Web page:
“It’s just following an instinct…”
Paul Zimmerman in conversation with Michael Mutschler
Paul Zimmerman: You are a multimedia artist working in the disciplines of painting and sculpture. Which medium do you prefer?
Michael Mutschler: Oh, that is hard to say. It changes. I’ve always had phases. But I would say, painting has the lead, ceramic is following.
PZ: How did you develop interest in art?
MM: Actually, art is the story of my life. My father, also an artist and teacher, took me to many museums around Europe and gave me lessons since I was a child. I grew up in an all-about-art-household. So, the story of finding my own art is also a story of emancipation. I am a child of post-war Germany where we lived in a septic surrounding, at home, at school, in public: Any kind of affection, dedication, passion was suspicious. Expressionism and somehow surrealism have been the most important influences when I started at the art academy in Stuttgart late 1960s. The visual language of expressionism allowed me to express myself completely. The use of colours, strong, bold lines and compositional refinement were for me the logical development of the classical pictorial world, which I had to (or was allowed to) learn by heart during my childhood (or as I think today). Surrealistic elements, which correspond to my sometimes somewhat sarcastic nature, have taken the sharpness out of some pictures.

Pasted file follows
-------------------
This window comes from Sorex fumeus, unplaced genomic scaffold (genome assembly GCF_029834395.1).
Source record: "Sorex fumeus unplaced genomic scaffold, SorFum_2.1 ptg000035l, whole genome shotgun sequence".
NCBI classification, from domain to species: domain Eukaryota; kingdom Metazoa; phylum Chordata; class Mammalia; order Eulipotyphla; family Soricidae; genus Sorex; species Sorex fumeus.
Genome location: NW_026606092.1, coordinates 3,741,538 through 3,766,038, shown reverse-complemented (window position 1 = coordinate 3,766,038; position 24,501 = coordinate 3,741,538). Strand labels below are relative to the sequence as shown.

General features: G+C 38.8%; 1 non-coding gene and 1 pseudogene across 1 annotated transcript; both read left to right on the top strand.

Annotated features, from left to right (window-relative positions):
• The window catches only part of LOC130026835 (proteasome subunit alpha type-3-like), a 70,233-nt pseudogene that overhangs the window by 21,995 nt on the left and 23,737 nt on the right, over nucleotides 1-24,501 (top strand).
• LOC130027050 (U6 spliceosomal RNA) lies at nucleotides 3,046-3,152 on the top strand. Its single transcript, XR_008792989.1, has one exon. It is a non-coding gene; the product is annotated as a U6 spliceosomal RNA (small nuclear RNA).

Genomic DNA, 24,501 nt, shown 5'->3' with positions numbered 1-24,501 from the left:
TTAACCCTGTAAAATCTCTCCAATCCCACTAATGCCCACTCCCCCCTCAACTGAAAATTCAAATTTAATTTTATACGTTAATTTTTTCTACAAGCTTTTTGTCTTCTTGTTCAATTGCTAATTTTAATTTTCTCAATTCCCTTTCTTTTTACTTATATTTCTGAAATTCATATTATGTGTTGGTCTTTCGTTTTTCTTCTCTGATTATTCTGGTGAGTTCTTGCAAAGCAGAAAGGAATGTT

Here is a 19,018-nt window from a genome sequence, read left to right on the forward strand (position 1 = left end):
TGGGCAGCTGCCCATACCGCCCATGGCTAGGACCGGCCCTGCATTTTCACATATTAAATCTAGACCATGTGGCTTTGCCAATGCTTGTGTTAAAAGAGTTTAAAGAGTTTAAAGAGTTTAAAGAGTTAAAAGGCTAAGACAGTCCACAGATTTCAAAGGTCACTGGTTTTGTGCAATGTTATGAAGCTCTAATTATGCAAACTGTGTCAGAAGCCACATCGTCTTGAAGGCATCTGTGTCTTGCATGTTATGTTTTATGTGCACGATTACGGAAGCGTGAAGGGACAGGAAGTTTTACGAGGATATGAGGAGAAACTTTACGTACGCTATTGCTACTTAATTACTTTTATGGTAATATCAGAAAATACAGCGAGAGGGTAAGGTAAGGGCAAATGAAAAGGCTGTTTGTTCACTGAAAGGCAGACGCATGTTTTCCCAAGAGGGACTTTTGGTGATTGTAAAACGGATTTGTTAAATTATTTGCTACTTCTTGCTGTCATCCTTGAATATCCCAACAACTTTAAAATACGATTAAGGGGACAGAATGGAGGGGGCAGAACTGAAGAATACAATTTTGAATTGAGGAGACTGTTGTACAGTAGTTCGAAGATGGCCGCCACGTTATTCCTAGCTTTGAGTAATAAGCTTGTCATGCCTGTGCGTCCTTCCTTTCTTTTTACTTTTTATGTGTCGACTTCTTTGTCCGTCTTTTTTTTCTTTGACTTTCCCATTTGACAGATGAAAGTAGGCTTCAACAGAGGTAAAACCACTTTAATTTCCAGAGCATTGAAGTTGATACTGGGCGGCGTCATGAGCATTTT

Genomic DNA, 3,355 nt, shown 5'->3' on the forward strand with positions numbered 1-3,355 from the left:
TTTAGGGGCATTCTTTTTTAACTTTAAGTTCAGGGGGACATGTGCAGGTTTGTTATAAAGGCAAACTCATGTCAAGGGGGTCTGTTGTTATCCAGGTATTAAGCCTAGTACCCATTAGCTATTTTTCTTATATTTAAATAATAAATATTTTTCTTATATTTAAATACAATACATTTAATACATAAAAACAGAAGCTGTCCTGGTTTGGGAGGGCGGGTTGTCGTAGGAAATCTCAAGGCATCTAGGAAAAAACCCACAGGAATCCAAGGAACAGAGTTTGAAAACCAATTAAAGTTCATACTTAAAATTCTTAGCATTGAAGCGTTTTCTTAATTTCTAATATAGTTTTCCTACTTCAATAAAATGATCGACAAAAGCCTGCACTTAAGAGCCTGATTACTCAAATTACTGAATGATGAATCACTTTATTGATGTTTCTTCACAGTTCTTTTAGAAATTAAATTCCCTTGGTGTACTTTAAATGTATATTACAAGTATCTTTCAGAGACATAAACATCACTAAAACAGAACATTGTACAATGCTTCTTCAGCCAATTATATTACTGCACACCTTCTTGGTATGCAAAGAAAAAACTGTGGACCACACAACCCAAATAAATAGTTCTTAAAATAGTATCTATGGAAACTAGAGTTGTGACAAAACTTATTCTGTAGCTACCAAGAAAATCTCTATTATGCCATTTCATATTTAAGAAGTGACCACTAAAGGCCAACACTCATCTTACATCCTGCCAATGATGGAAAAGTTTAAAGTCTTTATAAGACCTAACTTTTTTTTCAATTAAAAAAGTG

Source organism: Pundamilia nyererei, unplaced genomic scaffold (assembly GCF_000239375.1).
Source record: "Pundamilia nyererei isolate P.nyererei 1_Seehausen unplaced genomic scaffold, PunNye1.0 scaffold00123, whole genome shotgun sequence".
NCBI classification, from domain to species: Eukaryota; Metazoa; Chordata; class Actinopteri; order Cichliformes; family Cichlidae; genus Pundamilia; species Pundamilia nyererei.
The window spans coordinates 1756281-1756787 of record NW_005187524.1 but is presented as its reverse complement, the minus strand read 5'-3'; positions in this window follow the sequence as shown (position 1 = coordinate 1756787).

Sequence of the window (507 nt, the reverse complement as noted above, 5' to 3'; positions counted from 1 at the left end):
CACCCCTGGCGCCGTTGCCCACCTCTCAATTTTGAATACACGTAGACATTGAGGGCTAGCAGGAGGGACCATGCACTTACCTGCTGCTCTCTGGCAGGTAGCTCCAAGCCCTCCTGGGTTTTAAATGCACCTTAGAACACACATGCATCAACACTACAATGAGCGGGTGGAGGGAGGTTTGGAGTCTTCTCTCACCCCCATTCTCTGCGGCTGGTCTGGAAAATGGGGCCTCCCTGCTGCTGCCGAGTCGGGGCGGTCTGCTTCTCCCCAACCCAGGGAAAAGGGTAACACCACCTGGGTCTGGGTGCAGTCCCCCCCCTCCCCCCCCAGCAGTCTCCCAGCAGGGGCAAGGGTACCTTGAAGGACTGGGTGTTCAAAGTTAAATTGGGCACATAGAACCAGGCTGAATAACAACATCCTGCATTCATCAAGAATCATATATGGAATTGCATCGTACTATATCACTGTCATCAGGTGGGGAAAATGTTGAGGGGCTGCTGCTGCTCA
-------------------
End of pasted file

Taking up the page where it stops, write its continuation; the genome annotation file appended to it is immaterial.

PZ: What is the most challenging aspect of your work?
MM: Spontaneity. There is a big chance that things go wrong because I missed the point to stop creating. Spontaneous art can die fast.
PZ: What is your artistic process? How do you create your works?
My pictures implement spontaneous gestures, impulses. I have always tried to translate emotional moods into pictures. Sometimes I only start with drawing a face or body and the actual theme is evolving by painting.
PZ: Do you have any particular goal in mind when your start a new piece?
MM: Sometimes I have a topic in mind, something emotional, something political … sometimes it’s just following an instinct.
PZ: How would you describe your style?
MM: Spontaneous expressionism. I see myself in the tradition of the expressionists but am also influenced by Joseph Beuys as an social artist and psychologists like C.G. Jung.
PZ: What is art for you?
MM: They way I express my thinking.
PZ: Have your practice changed over time?
MM: Sure, in 50 years from my time as a student till now, a lot has changed in terms of style and topics. And I think, it still does change a little. But my mature silver art – the steady and daily practice sind 2014/15 – shows rather gradual changes then big shifts.
PZ: Which artists are you most influenced by?
MM: Beckmann, Pollock, Dix, Beuys.
PZ: How does the pandemic influence your work and sensibility?
MM: The pandemic caused by corona is like a panopticon of all themes which I have been working on formany years. It’s a phase of strong feelings for each of us: Angst and solitude, suspicious against each other and other desperate feelings. But also a phase of dreaming. A very intense time for me!